Share this story
Close X
Switch to Desktop Site

Are the Colorado wildfires the biggest in US history? (+video)

The Waldo Canyon Fire has been declared the worst in Colorado state history, but it is small compared to the fires in the 19th century that scorched millions of acres.

Calling it a test day, fire officials in Colorado say they'll soon learn if the progress they've made against a blaze near Colorado Springs will hold as the weather begins to turn against them. (June 30)
About these ads

The Waldo Canyon Fire has been declared the worst in Colorado state history. With its flames still raging out of control, it has destroyed 346 homes in Colorado Springs, killed at least one person and burned an estimated 18,500 acres of land thus far. Meanwhile, the High Park Fire is charring pine forests in nearby Fort Collins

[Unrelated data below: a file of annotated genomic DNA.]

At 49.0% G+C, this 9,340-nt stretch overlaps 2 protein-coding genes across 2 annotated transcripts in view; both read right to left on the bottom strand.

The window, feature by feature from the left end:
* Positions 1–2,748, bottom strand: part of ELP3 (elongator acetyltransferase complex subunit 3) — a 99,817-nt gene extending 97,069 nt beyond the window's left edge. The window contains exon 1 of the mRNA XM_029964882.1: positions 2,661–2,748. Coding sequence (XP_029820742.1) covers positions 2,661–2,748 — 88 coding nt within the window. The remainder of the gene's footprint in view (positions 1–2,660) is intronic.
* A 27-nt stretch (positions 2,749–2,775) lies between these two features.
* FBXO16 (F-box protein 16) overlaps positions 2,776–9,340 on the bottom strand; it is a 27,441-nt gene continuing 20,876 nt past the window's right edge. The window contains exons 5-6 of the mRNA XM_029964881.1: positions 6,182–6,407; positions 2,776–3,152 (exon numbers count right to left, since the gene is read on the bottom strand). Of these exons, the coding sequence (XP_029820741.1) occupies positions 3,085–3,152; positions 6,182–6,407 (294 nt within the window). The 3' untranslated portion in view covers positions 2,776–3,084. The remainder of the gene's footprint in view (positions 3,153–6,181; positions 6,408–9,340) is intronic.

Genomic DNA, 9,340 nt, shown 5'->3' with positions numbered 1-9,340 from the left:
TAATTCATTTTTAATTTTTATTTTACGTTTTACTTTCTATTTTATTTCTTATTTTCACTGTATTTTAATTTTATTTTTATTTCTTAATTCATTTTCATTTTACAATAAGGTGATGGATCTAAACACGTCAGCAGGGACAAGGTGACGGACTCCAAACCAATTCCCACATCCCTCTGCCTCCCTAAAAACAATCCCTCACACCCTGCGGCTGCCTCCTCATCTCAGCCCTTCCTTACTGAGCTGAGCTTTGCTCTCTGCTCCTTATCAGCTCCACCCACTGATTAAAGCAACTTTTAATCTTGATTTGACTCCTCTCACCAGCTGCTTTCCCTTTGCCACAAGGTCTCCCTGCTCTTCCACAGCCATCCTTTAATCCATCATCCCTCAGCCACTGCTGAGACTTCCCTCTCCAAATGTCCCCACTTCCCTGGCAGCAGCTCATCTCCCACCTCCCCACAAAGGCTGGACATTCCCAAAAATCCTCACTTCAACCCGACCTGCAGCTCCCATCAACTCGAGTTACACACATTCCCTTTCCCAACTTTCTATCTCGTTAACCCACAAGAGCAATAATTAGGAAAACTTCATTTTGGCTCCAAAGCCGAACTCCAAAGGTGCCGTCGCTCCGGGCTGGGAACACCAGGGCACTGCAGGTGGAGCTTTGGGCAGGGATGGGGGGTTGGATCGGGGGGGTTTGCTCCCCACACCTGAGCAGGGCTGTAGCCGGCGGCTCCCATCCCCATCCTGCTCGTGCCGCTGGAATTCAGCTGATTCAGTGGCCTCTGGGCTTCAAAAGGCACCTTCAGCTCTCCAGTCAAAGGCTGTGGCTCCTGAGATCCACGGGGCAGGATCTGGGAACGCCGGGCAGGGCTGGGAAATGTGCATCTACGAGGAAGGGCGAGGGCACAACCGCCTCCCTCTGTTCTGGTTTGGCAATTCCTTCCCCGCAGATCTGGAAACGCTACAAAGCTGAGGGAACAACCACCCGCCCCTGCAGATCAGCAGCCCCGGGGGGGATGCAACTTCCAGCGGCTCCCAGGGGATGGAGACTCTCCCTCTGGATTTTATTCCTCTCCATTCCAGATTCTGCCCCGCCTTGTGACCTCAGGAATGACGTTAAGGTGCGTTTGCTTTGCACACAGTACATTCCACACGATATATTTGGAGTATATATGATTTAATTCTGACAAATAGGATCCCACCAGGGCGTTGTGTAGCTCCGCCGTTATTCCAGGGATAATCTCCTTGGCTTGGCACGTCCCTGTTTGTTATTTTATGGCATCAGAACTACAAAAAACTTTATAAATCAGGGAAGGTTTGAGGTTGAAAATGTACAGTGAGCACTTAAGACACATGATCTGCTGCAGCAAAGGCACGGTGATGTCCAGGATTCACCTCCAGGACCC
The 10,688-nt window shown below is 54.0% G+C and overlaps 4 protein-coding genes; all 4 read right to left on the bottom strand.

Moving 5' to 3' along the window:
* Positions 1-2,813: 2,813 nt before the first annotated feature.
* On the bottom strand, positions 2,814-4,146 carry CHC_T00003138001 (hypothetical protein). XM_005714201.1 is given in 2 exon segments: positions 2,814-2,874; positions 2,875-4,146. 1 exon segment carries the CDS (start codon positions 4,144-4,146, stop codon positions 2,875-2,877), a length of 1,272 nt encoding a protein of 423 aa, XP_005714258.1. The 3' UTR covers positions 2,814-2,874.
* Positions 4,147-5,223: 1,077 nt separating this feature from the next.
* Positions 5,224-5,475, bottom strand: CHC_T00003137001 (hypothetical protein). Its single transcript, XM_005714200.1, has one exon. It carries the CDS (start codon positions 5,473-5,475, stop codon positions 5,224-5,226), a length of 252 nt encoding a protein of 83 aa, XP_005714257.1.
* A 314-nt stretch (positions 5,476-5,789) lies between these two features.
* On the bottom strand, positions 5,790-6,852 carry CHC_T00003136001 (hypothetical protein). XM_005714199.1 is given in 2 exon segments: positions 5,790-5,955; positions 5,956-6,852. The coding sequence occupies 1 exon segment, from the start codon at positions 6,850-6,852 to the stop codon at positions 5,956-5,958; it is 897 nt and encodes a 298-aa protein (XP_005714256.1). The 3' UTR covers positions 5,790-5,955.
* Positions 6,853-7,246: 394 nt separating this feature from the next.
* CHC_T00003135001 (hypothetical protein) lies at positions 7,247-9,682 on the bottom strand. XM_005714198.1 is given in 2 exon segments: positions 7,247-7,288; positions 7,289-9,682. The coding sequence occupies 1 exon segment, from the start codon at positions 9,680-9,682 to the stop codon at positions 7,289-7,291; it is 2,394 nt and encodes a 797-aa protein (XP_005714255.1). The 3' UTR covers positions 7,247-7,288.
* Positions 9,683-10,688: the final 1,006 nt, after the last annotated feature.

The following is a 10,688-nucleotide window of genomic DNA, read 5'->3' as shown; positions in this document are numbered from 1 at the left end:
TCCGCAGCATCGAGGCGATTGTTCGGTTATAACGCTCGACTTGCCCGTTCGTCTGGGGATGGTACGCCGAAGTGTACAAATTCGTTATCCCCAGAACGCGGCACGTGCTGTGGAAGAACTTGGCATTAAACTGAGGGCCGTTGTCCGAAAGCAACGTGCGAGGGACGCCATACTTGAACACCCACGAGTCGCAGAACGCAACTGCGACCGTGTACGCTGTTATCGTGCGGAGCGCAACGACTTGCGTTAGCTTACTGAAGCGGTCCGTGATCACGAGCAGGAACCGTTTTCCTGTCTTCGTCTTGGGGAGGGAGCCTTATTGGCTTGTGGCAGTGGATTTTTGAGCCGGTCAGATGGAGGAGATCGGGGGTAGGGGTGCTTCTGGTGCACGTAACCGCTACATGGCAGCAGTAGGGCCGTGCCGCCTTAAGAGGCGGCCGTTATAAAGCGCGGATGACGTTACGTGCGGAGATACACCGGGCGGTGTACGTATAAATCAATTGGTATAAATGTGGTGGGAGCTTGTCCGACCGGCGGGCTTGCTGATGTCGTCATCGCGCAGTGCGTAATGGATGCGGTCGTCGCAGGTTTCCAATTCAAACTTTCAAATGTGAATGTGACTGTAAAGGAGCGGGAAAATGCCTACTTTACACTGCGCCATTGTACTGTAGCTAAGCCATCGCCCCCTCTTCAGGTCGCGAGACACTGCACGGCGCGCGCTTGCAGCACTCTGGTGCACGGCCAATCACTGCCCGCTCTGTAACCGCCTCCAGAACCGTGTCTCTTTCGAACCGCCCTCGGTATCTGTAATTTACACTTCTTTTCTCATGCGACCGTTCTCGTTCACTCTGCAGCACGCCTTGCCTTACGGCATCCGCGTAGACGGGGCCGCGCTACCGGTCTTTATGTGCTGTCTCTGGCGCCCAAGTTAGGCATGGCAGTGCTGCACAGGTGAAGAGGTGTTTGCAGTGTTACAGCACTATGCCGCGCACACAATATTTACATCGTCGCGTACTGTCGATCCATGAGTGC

But how do the Colorado wildfires compare to history's biggest blazes?

During the 19th and early 20th centuries, huge uncontrolled wildfires periodically arose that destroyed millions of U.S. acres, according to the National Park Service (NPS). In 1825, the Great Miramichi Fire burned 3 million acres in Maine and New Brunswick and killed at least 160 people. Two decades later, Oregon's Great Fire of 1845 blazed for weeks and downed 1.5 million acres of old-growth timber.

More than 1 million acres were turned to ash again in Oregon in 1865, in South Carolina in 1898, in Idaho and Montana in 1910 and in Minnesota in 1918.


Page:   1   |   2   |   3

Follow Stories Like This
Get the Monitor stories you care about delivered to your inbox.